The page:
There's no doubt that people love their pets, but new Valentine's Day statistics show that man's best friend is getting a little more love today than in recent years.
Americans are expected to spend a near-record high of $751 million on Valentine's Day gifts for their pets this year — an average of $5.50 per person. That far exceeds last year's $593 million, according to the National Retail Federation (NRF), which surveyed 7,277 consumers.
Shoppers will overall spend $19.6 billion on Valentine's Day gifts this year, more than last year's $18.2 billion and close to the 2016 record high of $19.7 billion, the NRF reports.
Although the share of Americans giving V-day gifts to their pets has hovered around 20 percent since 2012, the average amount each is willing to spend has usually remained at just above the $5 mark.
People aged 25-to-34 will be spending the most on Valentine's Day gifts this year, dropping an average of $202.76 per person. This group will also spend a few extra bucks on their pets than other age groups, averaging out at $12.70.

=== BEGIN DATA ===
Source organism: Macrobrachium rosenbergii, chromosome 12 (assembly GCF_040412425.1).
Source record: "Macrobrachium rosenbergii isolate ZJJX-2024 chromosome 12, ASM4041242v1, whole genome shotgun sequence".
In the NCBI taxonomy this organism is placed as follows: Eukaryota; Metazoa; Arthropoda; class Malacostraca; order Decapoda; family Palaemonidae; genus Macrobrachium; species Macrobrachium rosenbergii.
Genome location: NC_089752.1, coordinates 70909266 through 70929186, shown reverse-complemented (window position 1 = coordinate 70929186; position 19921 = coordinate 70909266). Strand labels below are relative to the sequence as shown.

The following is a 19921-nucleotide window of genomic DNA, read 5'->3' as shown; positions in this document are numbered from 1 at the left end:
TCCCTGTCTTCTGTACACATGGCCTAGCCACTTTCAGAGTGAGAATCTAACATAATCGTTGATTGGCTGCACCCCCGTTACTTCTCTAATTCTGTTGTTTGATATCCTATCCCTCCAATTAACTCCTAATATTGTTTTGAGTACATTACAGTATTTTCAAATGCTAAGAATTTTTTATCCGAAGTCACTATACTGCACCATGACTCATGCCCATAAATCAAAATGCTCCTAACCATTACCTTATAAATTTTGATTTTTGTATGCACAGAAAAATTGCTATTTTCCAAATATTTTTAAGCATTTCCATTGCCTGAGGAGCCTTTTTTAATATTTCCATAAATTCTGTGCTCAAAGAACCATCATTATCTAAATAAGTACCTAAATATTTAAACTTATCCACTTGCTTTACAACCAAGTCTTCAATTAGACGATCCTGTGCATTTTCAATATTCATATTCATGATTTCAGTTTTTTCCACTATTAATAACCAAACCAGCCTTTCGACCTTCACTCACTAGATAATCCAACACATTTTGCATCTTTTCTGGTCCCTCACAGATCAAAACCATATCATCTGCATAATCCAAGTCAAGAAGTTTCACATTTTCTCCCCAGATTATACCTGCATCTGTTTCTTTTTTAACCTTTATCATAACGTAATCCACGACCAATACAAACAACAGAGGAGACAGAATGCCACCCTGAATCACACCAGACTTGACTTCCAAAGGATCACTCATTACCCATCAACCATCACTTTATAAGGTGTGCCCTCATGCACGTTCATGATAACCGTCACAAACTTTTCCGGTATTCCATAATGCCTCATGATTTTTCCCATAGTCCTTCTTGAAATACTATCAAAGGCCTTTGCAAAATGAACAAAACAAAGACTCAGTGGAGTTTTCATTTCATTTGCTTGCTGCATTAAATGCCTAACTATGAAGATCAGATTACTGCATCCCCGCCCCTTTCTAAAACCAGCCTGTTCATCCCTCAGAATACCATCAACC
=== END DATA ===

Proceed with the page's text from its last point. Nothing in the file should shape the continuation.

Pets got the most Valentine's Day love in 2013 when Americans spent about $815 million on gifts for them. This year, though, consumers still plan to spend more on their pets than on their co-workers.
Meanwhile, pet supply retailers like Petco are holding local Valentine's Day events around the country, offering up free "doggie ice cream" and photos.
After accounting for vet visits, vaccinations, toys and grooming, owning a pet can cost you up to $42,000 over its lifetime, according to the People's Dispensary for Sick Animals. Spending money on our pets may even be making us broke: in the U.S. alone, Americans spend $44 billion annually on pet food, supplies and toys, the Economist reports.
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